Software Testing as Insurance


Getting managers to understand trade-offs in testing is critical.   I loved my Manager’s explanation to her test leads.  Mary Beam presented the analogy of insurance.

You can buy insurance for almost anything.   When an organization is buying testing, it is like buying insurance.   Personally anybody could spend their entire salary on insurance.
Besides standard home, life, disability, and auto, you can get earthquake, flood, war and other perils insurance,  including umbrella insurance.   Maybe you also need dog bite insurance, ID theft insurance, computer insurance, kidnap ransom extortion insurance,
alien abduction insurance, etc.
Almost nobody spends all their money on insurance and neither should a company spend all its money on testing.  Software testers talk about risk and so does insurance.  Insurance has a long history with lots of data in most cases, e.g. actuarial life tables  for life insurance.  Unfortunately software testing has few calculated data, but still we must try.

So Mary implored her managers to think about which risks were truly worth the expense (of testing).

Along the same lines, I was re-reading Marick’s, Testing for Programmers  and still find his “Tests Are Economic Entities” a good introduction to automation value (overestimated) and cost (underestimated).  Every tester and test lead needs to be aware of this.   Should I manually explore this test (one shot), manually script it, automatically explore it, or automate a script?    Many tests aren’t worth running more than once.   Numerous other authors and articles have discussed this.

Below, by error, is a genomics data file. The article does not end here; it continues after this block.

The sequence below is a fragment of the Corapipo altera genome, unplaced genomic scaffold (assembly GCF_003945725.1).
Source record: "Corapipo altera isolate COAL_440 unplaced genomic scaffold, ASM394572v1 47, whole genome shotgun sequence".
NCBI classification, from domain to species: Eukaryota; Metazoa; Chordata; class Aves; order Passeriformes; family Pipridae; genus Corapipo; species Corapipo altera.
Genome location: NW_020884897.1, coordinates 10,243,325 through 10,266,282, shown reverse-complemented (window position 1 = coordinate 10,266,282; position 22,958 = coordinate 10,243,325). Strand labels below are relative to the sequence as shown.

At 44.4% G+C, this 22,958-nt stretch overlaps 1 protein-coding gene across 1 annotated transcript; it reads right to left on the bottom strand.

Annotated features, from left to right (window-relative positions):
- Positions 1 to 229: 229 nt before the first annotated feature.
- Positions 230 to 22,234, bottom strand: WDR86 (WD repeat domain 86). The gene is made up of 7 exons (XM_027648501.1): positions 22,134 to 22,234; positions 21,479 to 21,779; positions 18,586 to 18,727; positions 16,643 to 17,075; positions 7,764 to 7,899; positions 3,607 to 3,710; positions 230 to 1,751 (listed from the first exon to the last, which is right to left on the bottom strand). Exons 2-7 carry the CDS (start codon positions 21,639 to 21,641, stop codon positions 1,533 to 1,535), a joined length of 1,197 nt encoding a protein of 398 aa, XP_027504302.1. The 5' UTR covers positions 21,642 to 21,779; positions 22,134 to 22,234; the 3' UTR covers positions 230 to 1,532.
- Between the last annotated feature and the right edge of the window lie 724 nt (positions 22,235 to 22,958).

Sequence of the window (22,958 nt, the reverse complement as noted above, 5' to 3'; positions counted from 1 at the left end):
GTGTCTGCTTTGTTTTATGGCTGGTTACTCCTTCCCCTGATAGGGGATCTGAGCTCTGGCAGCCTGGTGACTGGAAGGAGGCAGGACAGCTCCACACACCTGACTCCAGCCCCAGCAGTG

After writing this, I searched and found a few other blog entries related to this which may be of interest:

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About testmuse

Software Test Architect in distributed computing.
This entry was posted in software testing and tagged , , , , . Bookmark the permalink.

One Response to Software Testing as Insurance

  1. ISTQB says:

    I like your Insurance analogy. Often my testing team is handed insane timelines, non existent budget and asked to ensure quality as well. This analogy also shows that you get what you pay for and will be useful in some of those discussions.

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